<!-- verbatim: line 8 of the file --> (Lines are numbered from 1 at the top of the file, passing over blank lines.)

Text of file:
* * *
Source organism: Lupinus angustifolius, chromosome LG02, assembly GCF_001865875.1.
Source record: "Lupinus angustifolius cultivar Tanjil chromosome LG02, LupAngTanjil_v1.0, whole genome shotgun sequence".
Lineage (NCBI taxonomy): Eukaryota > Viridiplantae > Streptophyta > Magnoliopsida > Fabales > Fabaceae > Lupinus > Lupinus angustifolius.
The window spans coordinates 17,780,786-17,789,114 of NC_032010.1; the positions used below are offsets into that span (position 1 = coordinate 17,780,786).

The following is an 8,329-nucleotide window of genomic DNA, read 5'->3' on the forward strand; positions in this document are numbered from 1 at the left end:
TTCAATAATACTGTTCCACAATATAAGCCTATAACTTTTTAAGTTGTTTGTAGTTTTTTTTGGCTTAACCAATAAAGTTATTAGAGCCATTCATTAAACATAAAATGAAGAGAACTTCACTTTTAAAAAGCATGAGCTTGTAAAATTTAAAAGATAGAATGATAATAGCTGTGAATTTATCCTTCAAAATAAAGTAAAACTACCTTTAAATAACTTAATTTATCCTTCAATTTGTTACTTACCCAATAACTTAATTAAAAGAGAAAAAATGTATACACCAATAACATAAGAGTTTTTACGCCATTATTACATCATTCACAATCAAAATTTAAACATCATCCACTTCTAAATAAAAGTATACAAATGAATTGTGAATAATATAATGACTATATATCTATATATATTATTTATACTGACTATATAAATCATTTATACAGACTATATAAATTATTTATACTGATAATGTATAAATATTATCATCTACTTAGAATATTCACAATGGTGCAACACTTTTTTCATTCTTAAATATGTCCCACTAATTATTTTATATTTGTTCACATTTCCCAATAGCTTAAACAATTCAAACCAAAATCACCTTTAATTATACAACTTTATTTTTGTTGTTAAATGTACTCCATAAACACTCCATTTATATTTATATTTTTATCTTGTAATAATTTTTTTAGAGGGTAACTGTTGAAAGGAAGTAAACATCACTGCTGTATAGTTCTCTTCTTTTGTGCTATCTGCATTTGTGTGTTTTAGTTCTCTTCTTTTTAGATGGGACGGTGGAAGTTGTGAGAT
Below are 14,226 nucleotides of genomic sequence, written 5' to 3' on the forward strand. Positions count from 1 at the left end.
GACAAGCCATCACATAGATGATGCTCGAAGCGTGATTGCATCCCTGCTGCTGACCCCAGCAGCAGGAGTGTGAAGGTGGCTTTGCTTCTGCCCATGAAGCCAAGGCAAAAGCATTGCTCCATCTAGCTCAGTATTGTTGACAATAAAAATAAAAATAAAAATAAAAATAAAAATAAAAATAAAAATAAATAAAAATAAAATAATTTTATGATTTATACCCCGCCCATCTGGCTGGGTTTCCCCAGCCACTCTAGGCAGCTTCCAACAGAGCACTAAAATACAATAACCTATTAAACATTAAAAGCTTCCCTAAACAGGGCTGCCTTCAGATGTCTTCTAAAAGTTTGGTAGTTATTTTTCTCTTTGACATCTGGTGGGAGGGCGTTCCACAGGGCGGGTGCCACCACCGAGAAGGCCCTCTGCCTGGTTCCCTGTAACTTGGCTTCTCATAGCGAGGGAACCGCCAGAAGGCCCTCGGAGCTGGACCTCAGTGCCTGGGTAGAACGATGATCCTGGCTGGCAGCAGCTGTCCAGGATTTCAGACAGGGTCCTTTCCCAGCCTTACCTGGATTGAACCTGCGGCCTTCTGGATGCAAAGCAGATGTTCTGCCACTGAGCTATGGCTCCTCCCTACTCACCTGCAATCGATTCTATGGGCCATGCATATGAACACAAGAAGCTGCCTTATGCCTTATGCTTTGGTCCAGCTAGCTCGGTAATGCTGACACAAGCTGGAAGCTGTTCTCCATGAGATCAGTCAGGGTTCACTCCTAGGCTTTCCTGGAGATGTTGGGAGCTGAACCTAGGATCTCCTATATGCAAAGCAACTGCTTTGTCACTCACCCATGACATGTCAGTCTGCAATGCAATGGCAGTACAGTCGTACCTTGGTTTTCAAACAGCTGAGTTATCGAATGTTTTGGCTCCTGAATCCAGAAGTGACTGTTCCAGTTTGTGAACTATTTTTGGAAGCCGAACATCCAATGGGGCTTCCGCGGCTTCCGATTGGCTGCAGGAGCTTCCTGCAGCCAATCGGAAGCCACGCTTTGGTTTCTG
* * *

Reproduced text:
GACAAGCCATCACATAGATGATGCTCGAAGCGTGATTGCATCCCTGCTGCTGACCCCAGCAGCAGGAGTGTGAAGGTGGCTTTGCTTCTGCCCATGAAGCCAAGGCAAAAGCATTGCTCCATCTAGCTCAGTATTGTTGACAATAAAAATAAAAATAAAAATAAAAATAAAAATAAAAATAAAAATAAATAAAAATAAAATAATTTTATGATTTATACCCCGCCCATCTGGCTGGGTTTCCCCAGCCACTCTAGGCAGCTTCCAACAGAGCACTAAAATACAATAACCTATTAAACATTAAAAGCTTCCCTAAACAGGGCTGCCTTCAGATGTCTTCTAAAAGTTTGGTAGTTATTTTTCTCTTTGACATCTGGTGGGAGGGCGTTCCACAGGGCGGGTGCCACCACCGAGAAGGCCCTCTGCCTGGTTCCCTGTAACTTGGCTTCTCATAGCGAGGGAACCGCCAGAAGGCCCTCGGAGCTGGACCTCAGTGCCTGGGTAGAACGATGATCCTGGCTGGCAGCAGCTGTCCAGGATTTCAGACAGGGTCCTTTCCCAGCCTTACCTGGATTGAACCTGCGGCCTTCTGGATGCAAAGCAGATGTTCTGCCACTGAGCTATGGCTCCTCCCTACTCACCTGCAATCGATTCTATGGGCCATGCATATGAACACAAGAAGCTGCCTTATGCCTTATGCTTTGGTCCAGCTAGCTCGGTAATGCTGACACAAGCTGGAAGCTGTTCTCCATGAGATCAGTCAGGGTTCACTCCTAGGCTTTCCTGGAGATGTTGGGAGCTGAACCTAGGATCTCCTATATGCAAAGCAACTGCTTTGTCACTCACCCATGACATGTCAGTCTGCAATGCAATGGCAGTACAGTCGTACCTTGGTTTTCAAACAGCTGAGTTATCGAATGTTTTGGCTCCTGAATCCAGAAGTGACTGTTCCAGTTTGTGAACTATTTTTGGAAGCCGAACATCCAATGGGGCTTCCGCGGCTTCCGATTGGCTGCAGGAGCTTCCTGCAGCCAATCGGAAGCCACGCTTTGGTTTCTG